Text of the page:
Honestly, our family isn’t great about being super frugal with every single expense. So we’ve focused on housing, cars, and food–also known as the “big three” since they tend to be a family’s biggest expense–and work to get those expenses down.
When we bought our current house, we bought a lot less house than we qualified for, put 20% down, and took out a 15 year mortgage. When we sell this house and move into a place with fixed rent, we’ll save even more. We buy gas-sipping used cars and drive them a long time. We’re working on food costs.
Housing alone can eat up astronomical amounts of your budget–some people spend up to 50% on living costs! We’ve worked on getting housing costs to a lower and lower percentage of total spending. It makes it a lot easier to save 50% of your income when you’re not spending 50% on just housing. Last year, even with expensive repairs thrown in, we spent less than 20% of our net income on housing. When we move, we expect to decrease that percentage to less than 15%.
It’s easy to get sucked in to buying a beautiful, big home in a nice neighborhood (been there!). But it’s important to divorce yourself from the emotion of a purchase in the moment you’re buying. That’s why I find renting such a great idea. When we moved to New Hampshire, we rented for two years, then took a long time finding the right house. We ended up buying a short sale, and got a large, comfortable house for a lot less money than others were paying. We made a logical, rather than emotional, buying decision. Renting helped us to relax and take our time to find the right house. When we bid on the short sale, we weren’t desperate for the sale to go through, so we allowed ourselves to imagine and plan for the possibility of not having the bank accept our offer (and they didn’t, for three months).
With cars, we’ve also learned that basic, reliable cars are affordable in more ways than one. We used to drive around a used BMW X5. It was fun to drive, but expensive to repair. We spent over $9,000 on car repairs in one year alone! That was the year we moved, and had we been paying more attention, we would have sold that money sucker way faster than we did. Now, we drive a used Prius and a used Honda Accord. We spend half as much on gas as we did when we drove larger cars, and our repair costs are a fraction of what we used to pay (in 2017, for example, we spent $914 on repairs and tire changes for the whole year).
Our grocery costs slowly increased, year after year, when we moved to New Hampshire. It’s much more expensive to buy groceries in this part of the country. Remember, we’re twenty minutes away from the nearest supermarket, so if we forget something at the store, we have to either drive back, or buy something at our very overpriced market in town (average mark-up: 100%). Our boys are also growing up, and so they eat more.
This year, though, I decided to try to decrease our grocery spending. To cut a modest amount–just 20%–off the cost of our groceries, each and every month of 2018. Why would I succeed now, when I’d tried and failed for so many years? Maybe it’s the focus. It’s our biggest savings goal of the year. Maybe it’s accountability. I have to share our spending with readers of the blog, so I’m extra careful not to spend more than I’ve budgeted.
Whatever the reason, we have, so far, stayed under budget each month of 2018 (fingers crossed). If we can successfully implement this new habit, that means that we’ll be able to cut one of our top five expenses by 20%. The roughly $200 per month we’re saving has gone into a travel fund, to buy an extra plane ticket to Chile (those things are pricey!). Each and every year that we stick to our new budget, we’ll have an extra $2400 a year to save, invest, or use for travel.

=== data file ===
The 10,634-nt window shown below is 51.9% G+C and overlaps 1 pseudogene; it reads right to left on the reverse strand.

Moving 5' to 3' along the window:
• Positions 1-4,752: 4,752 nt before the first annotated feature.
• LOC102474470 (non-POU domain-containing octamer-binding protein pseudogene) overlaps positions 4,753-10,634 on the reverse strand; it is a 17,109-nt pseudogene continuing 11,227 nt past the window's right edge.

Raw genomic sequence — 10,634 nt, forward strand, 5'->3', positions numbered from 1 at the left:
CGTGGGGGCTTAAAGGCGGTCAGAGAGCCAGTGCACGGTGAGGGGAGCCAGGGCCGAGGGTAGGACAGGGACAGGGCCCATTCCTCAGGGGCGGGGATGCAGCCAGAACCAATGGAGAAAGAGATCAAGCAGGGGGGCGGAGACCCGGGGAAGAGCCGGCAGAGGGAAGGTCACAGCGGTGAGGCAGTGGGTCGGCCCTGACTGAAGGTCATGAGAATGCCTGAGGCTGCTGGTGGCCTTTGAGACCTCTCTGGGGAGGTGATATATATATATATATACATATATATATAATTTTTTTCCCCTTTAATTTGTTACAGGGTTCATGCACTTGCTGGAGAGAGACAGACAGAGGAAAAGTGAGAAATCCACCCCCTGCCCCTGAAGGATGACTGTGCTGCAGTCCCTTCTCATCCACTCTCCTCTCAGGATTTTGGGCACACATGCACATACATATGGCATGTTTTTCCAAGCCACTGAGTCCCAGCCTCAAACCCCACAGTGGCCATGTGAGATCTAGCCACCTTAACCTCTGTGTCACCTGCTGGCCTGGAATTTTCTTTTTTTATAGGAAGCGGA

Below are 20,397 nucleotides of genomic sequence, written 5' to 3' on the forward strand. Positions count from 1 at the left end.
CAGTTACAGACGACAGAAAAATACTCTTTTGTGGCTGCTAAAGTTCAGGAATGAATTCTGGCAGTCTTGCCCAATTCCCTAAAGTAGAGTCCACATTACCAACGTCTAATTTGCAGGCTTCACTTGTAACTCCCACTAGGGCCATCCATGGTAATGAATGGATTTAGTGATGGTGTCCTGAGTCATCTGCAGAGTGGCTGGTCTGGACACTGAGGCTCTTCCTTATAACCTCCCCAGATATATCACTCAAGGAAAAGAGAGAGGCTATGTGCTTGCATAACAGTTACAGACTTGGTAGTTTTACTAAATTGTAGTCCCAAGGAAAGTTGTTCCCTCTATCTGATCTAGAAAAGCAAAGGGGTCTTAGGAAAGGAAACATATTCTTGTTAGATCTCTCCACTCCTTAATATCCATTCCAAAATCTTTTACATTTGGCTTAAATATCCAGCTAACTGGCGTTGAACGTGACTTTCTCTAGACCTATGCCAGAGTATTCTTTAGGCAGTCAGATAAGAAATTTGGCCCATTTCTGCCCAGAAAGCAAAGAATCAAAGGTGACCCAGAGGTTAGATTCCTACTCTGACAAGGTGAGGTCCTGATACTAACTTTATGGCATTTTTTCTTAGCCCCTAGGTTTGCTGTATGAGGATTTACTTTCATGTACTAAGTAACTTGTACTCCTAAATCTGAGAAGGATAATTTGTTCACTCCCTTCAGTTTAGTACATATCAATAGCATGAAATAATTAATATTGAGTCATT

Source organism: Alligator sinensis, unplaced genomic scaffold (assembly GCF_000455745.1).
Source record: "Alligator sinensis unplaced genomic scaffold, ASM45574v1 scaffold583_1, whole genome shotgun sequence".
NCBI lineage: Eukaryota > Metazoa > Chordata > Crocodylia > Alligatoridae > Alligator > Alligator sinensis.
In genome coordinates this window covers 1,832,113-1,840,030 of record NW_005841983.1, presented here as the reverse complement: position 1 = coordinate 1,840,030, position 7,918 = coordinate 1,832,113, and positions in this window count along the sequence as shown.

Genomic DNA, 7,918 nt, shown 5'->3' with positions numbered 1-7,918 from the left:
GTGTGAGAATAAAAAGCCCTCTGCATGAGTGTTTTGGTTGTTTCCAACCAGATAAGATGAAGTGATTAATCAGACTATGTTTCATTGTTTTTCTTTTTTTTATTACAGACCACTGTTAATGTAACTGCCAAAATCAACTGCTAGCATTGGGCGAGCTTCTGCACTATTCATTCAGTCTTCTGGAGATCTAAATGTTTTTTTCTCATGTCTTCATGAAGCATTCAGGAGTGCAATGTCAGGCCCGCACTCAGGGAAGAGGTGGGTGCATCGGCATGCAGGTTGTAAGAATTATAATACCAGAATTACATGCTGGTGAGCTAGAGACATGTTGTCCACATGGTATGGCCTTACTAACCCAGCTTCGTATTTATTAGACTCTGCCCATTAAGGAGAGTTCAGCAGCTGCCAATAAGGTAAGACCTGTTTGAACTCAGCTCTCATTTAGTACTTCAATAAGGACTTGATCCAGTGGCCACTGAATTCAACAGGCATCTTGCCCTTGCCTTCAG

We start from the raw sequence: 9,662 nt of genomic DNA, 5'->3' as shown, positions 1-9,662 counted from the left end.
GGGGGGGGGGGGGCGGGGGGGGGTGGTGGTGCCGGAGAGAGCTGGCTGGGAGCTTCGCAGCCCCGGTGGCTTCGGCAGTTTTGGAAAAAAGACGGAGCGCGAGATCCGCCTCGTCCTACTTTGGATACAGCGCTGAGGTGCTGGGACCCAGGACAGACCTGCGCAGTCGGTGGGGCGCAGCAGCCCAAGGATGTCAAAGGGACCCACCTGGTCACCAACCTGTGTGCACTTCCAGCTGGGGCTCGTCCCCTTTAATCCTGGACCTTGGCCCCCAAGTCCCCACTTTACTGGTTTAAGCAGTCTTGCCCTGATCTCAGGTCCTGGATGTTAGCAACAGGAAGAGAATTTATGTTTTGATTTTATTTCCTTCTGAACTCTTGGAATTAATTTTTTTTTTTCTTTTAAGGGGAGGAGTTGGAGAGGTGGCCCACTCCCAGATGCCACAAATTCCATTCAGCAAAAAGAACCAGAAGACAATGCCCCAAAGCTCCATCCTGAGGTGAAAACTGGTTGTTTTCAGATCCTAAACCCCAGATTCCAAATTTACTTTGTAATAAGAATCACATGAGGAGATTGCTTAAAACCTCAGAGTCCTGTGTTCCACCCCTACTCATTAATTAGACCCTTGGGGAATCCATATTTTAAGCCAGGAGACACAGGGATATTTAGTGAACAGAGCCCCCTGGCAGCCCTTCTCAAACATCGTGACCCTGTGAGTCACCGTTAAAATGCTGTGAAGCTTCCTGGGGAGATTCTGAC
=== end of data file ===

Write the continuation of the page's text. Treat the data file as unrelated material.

We’ve begun to eat more simply. We have one picky eater, anyway, so rotating the same few meals means he’s more likely to eat his entire supper. We tend to buy the same basic foods at the supermarket and cook most meals at home. We’ve experimented with eating more vegetarian meals, and we have worked hard this year to eat everything in our fridge. At least once a week, I’ll open up the fridge and see what’s on the brink of going bad. Then, we’ll make a meal from those items. That includes leftovers!
I’ve made it a priority to eat up all the food in house (especially since we’ll be moving soon) and given myself a little extra time each day to cook. I’ve also started buying groceries with cash. It is true that you spend less when you have to hand over cash than when you’re charging on a credit card.
After we paid off our last debt payments (except for our mortgage) last year, we’ve taken the money we were using to make payments each month, and transferred it to our savings and taxable investing accounts.
I’ve opened an “investment” account in our budgeting software (we use YNAB). Any time we get a refund check, unexpected cash, or other money, we deposit it in the investment account and then when the amount gets over $100, I transfer it to our taxable account.
We also transfer the money we’re saving on groceries into a travel account. Yes, money in fungible, but personal finance is also behavioral, so if we earmark the money for a certain account, we won’t be tempted to spend it. We create artificial scarcity for ourselves in this way and keep our daily spending more in check.
Every time we get a raise, we immediately start transferring that amount of money into our savings. Even if the raise increases our incomes by a small amount, we get in the habit of keeping the amount we have to spend each month the same, and increasing the amount we save.
We have a big net worth goal in the next year and a half, so that helps us remain committed to our savings plan. Watching our net worth increase, slowly but surely, is strong motivation for us to keep saving a little bit more and a little bit more.
We have just about a year and a half under our belts with our location independence experiment, and exciting things happening to help us meet our goals. I’d be honored if you’d visit us from time to time and see how we’re making out.